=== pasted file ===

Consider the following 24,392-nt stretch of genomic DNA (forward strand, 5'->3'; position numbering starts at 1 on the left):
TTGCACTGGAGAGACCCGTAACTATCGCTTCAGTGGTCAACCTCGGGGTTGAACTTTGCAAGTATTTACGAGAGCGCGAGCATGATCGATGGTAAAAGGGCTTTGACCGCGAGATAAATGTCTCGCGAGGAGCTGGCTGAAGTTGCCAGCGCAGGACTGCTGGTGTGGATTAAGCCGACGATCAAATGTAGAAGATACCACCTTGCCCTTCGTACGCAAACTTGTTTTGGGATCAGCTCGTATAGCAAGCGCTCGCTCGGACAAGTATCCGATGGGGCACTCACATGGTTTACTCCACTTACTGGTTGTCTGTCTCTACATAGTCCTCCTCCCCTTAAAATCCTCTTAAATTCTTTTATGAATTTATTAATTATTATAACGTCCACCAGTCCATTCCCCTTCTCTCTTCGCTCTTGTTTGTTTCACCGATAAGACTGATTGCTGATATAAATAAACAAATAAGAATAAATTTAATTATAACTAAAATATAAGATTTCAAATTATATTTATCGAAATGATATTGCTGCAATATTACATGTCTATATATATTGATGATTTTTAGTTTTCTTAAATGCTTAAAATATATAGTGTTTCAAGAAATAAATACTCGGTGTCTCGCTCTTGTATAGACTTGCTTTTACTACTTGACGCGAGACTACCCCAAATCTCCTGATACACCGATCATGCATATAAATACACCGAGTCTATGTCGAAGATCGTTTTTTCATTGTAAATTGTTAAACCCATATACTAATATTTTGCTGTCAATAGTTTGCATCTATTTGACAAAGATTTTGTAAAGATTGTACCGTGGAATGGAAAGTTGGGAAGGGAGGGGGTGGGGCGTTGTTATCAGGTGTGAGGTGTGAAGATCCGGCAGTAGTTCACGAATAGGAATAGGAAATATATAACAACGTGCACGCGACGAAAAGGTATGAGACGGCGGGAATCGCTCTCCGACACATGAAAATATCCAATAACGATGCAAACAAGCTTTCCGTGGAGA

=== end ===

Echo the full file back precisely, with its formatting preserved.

Consider the following 24,392-nt stretch of genomic DNA (forward strand, 5'->3'; position numbering starts at 1 on the left):
TTGCACTGGAGAGACCCGTAACTATCGCTTCAGTGGTCAACCTCGGGGTTGAACTTTGCAAGTATTTACGAGAGCGCGAGCATGATCGATGGTAAAAGGGCTTTGACCGCGAGATAAATGTCTCGCGAGGAGCTGGCTGAAGTTGCCAGCGCAGGACTGCTGGTGTGGATTAAGCCGACGATCAAATGTAGAAGATACCACCTTGCCCTTCGTACGCAAACTTGTTTTGGGATCAGCTCGTATAGCAAGCGCTCGCTCGGACAAGTATCCGATGGGGCACTCACATGGTTTACTCCACTTACTGGTTGTCTGTCTCTACATAGTCCTCCTCCCCTTAAAATCCTCTTAAATTCTTTTATGAATTTATTAATTATTATAACGTCCACCAGTCCATTCCCCTTCTCTCTTCGCTCTTGTTTGTTTCACCGATAAGACTGATTGCTGATATAAATAAACAAATAAGAATAAATTTAATTATAACTAAAATATAAGATTTCAAATTATATTTATCGAAATGATATTGCTGCAATATTACATGTCTATATATATTGATGATTTTTAGTTTTCTTAAATGCTTAAAATATATAGTGTTTCAAGAAATAAATACTCGGTGTCTCGCTCTTGTATAGACTTGCTTTTACTACTTGACGCGAGACTACCCCAAATCTCCTGATACACCGATCATGCATATAAATACACCGAGTCTATGTCGAAGATCGTTTTTTCATTGTAAATTGTTAAACCCATATACTAATATTTTGCTGTCAATAGTTTGCATCTATTTGACAAAGATTTTGTAAAGATTGTACCGTGGAATGGAAAGTTGGGAAGGGAGGGGGTGGGGCGTTGTTATCAGGTGTGAGGTGTGAAGATCCGGCAGTAGTTCACGAATAGGAATAGGAAATATATAACAACGTGCACGCGACGAAAAGGTATGAGACGGCGGGAATCGCTCTCCGACACATGAAAATATCCAATAACGATGCAAACAAGCTTTCCGTGGAGA